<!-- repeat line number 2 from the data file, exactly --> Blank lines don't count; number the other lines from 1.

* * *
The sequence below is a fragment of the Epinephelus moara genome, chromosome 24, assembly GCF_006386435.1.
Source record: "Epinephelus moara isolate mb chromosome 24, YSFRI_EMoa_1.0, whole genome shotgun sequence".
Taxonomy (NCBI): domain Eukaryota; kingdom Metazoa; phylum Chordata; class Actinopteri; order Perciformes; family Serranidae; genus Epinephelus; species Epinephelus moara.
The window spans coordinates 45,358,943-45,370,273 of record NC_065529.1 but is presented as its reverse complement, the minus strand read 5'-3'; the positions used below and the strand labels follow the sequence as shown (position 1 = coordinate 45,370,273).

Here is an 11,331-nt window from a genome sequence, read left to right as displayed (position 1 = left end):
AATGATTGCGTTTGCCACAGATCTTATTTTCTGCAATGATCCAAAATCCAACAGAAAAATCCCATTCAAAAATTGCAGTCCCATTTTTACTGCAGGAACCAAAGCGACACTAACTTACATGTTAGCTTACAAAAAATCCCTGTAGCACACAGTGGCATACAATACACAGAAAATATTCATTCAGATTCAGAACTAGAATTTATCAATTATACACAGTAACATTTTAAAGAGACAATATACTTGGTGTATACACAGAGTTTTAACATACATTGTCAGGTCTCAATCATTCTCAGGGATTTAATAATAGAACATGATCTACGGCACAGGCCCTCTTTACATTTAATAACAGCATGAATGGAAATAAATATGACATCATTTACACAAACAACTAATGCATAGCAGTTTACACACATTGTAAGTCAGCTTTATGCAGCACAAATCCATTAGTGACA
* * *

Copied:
Source record: "Epinephelus moara isolate mb chromosome 24, YSFRI_EMoa_1.0, whole genome shotgun sequence".